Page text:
Capital gain treatment, we are told, must turn on the purpose for which the property is held at the time of sale, not at some earlier time. Biedenharn Realty Company, the taxpayer, was subdividing, improving and developing this land, a procedure generally recognized as a business. Had Biedenharn bought this land for purposes of subdividing just before so using it, it could not have expected capital gain treatment. Hence, its earlier purposes and uses become irrelevant. Moreover, Biedenharn's activities may not properly be considered liquidation, since in a 'true' liquidation the property is offered without change of form, for whatever price it will bring. Since Biedenharn sought to create additional value by changing the property's form, it chose not to 'liquidate' but to use the property in a new and different manner--and one recognized as a business. Biedenharn's situation should be tested purely by examining the nature of its activities at time of sale, or as if its original purpose in buying the land was subdivision and sale of residential lots. So seen, Biedenharn's situation is not essentially different from that of Winthrop and Thompson.7 Finally, at oral argument stress was laid on the incongruousness, even unfairness, of according markedly different tax treatment to two hypothetical parcels of land, lying side by side and developed and sold in the same or similar manners, on the basis, in part, of past purposes and uses, or even present uses of other adjacent portions in common ownership.8

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We are not persuaded. The first argument, which asks us in terms to read out of the analysis Winthrop's first factor--'the nature and purpose of the acquisition of the property and the duration of the ownership'--would require us to overrule Winthrop pro tanto, which we decline to do. Implicit in the capital asset concept are such notions as the factor epitomizes; they belong in the calculus. Further, the argument proves too much: if one focuses exclusively on the instant of sale, of course the lot being sold is at that moment 'held primarily for sale.' And if a recent, constructive purchase for purposes of subdividing is to be imputed in every case of a lot sale, then the concepts of purchase for investment and orderly liquidation, embedded in our case law,9 are simply purged from it.


The second argument, asserting that any change in form of the asset made by the taxpayer prevents its disposition being a liquidation, flies directly in the face of this Court's holding in Barrios' Estate v. Commissioner of Internal Revenue, 265 F.2d 517, 520 (5th Cir. (1959), cited and quoted with approval in Winthrop:


The idea of selling a large tract of land in lots embraces necessarily the construction of streets for access to them, the provision of drainage and the furnishing of access to such a necessity as water. It is hardly conceivable that taxpayer could have sold a lot without doing these things.10


On reason and authority, we reject it.


The final argument, instancing possible differing tax consequences for adjacent tracts developed similarly merely because one was acquired as an investment and long held while the other was not, represents a mild form of the 'chamber of horrors' or 'most unforeseeable consequences' technique--and likewise proves too much. Such possibilities are inherent in the congressional scheme of providing different tax rates for gain realized on disposition of longheld capital assets than for ordinary income. There is nothing especially shocking in this instance of the general plan; a mere day or two's difference in the holding period of a capital asset could have a similar effect. As the Government notes, it is just conceivable that two hypothetical tracts might be side-by-side and be so developed that Winthrop's other six factors are equivocal and so that a difference in purpose of purchase and holding period between them might be dispositive of capital gain treatment for one and ordinary income treatment for the other. If so, we need not blanche; if this factor is to be included in the seven other than as a sham there must be instances imaginable in which it will be critical, perhaps dispositive. On this head, the Government's argument finally comes down to a dispute with the Congressional scheme of taxation and with Winthrop. We are powerless to alter the first were we so inclined, and we decline to alter the second.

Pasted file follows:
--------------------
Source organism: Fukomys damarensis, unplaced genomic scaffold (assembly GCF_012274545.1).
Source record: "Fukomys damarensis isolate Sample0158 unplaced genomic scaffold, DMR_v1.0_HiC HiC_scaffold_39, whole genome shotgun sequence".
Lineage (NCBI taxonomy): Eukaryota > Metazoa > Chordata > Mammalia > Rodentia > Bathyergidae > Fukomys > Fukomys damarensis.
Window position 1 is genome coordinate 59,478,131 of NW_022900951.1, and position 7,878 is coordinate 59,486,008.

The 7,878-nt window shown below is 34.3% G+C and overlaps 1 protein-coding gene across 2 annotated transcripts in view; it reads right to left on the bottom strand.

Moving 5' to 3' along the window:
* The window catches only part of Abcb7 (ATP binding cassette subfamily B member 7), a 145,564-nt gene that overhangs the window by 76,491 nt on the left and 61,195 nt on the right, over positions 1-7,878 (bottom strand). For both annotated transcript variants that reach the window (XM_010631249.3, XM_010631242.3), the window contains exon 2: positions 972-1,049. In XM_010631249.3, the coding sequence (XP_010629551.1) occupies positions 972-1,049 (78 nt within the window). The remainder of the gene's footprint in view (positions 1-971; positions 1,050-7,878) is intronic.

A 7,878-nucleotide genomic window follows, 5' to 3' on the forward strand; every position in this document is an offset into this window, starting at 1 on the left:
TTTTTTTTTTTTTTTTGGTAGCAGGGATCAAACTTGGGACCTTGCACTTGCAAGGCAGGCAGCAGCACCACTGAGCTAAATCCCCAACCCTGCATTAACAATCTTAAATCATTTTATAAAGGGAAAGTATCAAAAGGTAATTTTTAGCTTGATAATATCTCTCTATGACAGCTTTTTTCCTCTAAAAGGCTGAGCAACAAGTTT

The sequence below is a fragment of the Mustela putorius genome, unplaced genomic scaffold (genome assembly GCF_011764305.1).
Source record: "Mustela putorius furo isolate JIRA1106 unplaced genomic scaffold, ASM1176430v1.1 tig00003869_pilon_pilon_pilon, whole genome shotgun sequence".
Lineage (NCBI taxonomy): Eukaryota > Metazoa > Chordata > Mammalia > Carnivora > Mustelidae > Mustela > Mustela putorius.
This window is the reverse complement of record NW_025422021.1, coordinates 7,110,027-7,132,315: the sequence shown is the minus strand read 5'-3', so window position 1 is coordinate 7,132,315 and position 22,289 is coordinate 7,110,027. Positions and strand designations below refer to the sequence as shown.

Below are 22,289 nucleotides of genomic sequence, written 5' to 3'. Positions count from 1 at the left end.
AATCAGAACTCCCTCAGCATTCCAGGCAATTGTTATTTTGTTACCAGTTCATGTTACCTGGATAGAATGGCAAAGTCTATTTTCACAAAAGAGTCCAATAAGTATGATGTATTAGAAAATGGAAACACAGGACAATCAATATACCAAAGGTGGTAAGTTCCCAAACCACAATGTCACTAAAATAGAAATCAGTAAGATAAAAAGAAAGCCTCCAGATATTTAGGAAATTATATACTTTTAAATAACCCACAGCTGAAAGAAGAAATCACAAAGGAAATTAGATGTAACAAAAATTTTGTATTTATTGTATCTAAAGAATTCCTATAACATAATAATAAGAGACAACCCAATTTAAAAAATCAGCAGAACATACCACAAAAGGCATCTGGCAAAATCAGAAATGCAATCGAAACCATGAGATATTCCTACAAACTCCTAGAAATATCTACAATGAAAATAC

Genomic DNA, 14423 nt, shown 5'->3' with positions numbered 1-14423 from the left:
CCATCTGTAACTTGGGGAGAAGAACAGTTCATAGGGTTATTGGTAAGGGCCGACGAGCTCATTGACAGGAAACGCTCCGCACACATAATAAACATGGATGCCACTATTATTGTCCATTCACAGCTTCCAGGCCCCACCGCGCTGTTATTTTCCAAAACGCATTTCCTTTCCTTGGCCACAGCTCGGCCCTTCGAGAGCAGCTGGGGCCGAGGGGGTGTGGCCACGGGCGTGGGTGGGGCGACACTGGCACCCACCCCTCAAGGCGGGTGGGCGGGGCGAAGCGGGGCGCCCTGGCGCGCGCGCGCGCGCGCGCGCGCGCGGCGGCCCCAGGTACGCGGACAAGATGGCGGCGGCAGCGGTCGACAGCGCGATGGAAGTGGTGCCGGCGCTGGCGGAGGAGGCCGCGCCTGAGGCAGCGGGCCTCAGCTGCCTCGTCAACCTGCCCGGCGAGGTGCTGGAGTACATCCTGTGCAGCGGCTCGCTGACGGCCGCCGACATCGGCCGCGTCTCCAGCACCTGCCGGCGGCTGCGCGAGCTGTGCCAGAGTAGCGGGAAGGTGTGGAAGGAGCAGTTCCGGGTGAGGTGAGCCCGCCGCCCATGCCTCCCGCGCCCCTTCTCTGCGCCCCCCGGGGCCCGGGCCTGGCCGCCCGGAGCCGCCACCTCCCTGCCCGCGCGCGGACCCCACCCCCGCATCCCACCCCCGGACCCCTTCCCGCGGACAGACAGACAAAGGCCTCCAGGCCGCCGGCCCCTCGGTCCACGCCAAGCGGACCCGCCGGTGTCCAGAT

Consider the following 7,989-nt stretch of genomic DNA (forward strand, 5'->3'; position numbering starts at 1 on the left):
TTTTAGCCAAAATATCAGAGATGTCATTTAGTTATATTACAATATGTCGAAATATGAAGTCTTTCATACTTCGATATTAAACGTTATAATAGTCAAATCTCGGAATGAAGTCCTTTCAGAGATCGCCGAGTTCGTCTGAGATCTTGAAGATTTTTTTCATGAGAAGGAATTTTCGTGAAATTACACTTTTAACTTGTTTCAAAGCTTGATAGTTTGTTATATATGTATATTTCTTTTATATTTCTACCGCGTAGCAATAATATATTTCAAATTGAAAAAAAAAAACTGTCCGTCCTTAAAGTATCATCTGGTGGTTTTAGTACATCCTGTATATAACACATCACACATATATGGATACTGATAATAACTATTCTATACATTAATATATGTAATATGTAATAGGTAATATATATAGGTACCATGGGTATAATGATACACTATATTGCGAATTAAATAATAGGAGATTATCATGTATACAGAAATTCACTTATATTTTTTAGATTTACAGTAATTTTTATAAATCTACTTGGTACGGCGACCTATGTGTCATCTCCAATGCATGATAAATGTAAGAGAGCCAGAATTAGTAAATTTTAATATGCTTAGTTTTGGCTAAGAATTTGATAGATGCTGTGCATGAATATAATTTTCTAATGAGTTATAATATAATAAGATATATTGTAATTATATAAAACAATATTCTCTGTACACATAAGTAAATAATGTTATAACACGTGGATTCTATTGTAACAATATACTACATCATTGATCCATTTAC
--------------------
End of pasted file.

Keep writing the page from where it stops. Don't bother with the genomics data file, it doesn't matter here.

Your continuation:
Thus matters remain, in our Circuit, essentially where the now-famous11 passage from an earlier edition of Mertens, commenting on 'Capital Gains: Dealer v. Investor Problems,' left them: 'If a client asks in any but an extreme case whether, in your opinion, his sale will result in capital gain, your answer should probably be, 'I don't know, and no one else in town can tell you." The difficulty, however, is inherent in the nature of the thing itself, and does not lie in judicial perversity or a delight in being obscure. Results cannot be casually predictable where so many variables are present and so many factors of judgment must be exerted. Extreme cases will be clear, but those who elect to sail close to the wind must take their chances.